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Bromocriptine-QR (Cycloset)

Investigating the connection between neuroendocrine regulation of the biological clock system and its subsequent regulation of physiology to determine if an environmentally imposed derangement of clock regulation such as modern western life style may influence metabolism and metabolic disease.

A New Paradigm in the Understanding and Treatment of the Metabolic Syndrome, Part 2

As concluded in the previous newsletter in this series, “Evolutionary selection for insulin resistance in a cyclic environment: brain clocks and control of peripheral metabolism” the brain is equipped with circadian neurophysiological mechanisms to induce (and reverse) the insulin resistant state that evolved as a survival strategy against ensuing environmental stresses such as prolonged (seasonal) lack of food availability. A central facilitator of this insulin resistance induction is a diminution of the circadian peak in dopaminergic activity at the SCN. Neurotoxin induced destruction of these dopaminergic projections to the clock of insulin sensitive animals induces marked insulin resistance and glucose intolerance without alterations in food consumption.

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A New Paradigm in the Understanding and Treatment of the Metabolic Syndrome: Targeting Alterations within the Biological Clock System

The prevalence of obesity and insulin resistance syndrome, rare only a century ago in most geographic locals of the world are now disorders whose prevalence represents the majority of humans in westernized countries on planet Earth. This simple observation strongly suggests that factors other than or in addition to genetic mutations/alterations are facilitating this rapid onset in disease occurrence world wide. Although the insulin resistance syndrome is viewed by the medical community as a defect of normal physiology, a plethora of available evidence indicates that the insulin resistant condition evolved among vertebrates as a survival strategy to enable increased survivability of ensuing, predictable seasons of low/no food (including glucose) availability.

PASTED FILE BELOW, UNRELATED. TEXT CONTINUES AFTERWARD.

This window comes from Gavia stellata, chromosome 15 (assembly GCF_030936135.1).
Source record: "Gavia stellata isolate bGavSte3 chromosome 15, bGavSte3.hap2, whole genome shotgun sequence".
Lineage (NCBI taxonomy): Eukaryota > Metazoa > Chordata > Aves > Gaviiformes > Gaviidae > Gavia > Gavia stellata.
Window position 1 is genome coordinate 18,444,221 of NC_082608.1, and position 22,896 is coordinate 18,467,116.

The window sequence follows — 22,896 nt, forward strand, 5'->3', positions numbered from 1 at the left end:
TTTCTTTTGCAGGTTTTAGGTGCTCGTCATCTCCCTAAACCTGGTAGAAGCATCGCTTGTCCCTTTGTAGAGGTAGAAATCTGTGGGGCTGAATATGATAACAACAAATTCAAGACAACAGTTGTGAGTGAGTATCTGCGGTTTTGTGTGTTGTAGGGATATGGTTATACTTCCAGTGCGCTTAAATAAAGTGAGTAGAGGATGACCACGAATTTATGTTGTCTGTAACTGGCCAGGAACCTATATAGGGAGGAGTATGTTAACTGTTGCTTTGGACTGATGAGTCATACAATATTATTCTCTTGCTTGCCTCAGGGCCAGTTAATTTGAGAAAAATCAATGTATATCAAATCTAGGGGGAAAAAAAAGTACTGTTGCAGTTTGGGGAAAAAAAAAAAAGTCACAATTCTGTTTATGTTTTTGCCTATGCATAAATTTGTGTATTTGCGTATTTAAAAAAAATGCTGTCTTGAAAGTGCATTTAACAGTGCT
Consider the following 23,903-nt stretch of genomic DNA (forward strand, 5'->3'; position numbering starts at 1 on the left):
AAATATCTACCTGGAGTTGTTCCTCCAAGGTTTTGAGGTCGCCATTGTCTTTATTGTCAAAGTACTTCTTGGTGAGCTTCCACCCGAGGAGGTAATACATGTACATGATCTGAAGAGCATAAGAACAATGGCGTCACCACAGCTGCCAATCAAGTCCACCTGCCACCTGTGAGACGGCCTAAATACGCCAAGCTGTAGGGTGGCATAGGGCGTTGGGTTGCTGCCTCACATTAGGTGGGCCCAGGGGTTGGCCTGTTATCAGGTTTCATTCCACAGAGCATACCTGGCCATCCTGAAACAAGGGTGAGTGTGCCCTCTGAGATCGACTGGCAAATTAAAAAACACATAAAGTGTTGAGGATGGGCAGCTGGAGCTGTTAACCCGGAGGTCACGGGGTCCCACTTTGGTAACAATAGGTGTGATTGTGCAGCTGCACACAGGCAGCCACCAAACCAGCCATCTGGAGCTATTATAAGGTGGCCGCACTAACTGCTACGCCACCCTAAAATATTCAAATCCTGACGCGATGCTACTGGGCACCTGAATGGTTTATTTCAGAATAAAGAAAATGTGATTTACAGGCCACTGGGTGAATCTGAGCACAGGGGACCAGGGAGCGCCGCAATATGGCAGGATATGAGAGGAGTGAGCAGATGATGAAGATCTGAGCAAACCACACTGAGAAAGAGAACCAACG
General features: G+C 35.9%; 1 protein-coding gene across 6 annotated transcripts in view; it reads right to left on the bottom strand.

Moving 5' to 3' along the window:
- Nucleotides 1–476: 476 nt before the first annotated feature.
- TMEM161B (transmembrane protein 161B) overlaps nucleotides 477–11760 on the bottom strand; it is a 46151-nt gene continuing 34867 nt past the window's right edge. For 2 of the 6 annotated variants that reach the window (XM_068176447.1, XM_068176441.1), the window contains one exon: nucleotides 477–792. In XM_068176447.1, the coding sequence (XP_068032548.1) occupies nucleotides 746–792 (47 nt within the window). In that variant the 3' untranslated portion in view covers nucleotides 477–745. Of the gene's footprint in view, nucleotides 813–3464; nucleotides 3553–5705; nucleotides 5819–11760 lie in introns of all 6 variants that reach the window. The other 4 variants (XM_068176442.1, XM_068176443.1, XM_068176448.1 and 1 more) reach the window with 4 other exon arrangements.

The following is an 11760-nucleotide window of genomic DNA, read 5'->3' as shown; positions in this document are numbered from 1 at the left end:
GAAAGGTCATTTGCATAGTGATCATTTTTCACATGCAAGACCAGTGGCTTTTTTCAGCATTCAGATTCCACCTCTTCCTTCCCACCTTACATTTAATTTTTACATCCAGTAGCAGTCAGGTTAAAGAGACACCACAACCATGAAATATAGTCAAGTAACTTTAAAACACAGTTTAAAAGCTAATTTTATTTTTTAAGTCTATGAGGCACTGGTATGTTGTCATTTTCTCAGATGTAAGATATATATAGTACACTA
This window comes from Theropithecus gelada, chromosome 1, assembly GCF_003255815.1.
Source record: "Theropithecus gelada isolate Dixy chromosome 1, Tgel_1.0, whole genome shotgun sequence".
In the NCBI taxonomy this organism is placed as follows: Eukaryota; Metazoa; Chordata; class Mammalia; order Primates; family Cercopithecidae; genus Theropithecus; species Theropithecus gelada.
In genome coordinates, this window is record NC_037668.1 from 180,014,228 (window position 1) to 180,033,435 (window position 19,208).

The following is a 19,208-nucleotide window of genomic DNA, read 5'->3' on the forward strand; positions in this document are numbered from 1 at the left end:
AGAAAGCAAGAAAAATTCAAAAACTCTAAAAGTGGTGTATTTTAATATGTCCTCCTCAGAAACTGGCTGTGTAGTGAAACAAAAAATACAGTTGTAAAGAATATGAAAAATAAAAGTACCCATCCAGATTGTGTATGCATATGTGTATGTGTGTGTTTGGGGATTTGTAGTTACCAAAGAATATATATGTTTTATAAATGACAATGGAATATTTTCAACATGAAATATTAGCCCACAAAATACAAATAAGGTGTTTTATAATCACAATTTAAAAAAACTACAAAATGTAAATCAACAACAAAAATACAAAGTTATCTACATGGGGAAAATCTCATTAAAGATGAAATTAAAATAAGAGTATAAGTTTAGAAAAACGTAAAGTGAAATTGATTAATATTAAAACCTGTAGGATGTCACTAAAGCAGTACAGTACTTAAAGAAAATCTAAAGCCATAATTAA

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Introduction: Anthony Cincotta

I am a neuroendocrinologist by training, having received my Bachelor’s degree in biochemistry and molecular biology from the University of California, Santa Barbara and Master’s and Doctorate degrees from Louisiana State University (LSU) in physiology under the mentorship of Dr. Albert H. Meier. It was at LSU that my interest in the biological clock system and its role in the regulation of metabolic physiology was sparked by the revolutionary discoveries and elucidations made by Dr. Meier’s lab concerning biological clock mechanisms regulating physiology. He and his group in the early 1960s were the very first to demonstrate the existence in any organism of circadian rhythms of physiological responses to neuroendocrine factors. At LSU, I began investigating the possibility that modern human pathology of the metabolic syndrome (and several other progressive pathologies) was not a result of any “genetic defect” but of an environmentally induced (e.g., diet, stress, sleep-wake architecture) alteration of circadian neuroendocrine information presented to the clock system that then responded to direct the body to the obese/insulin resistant state as a survival response to such information.

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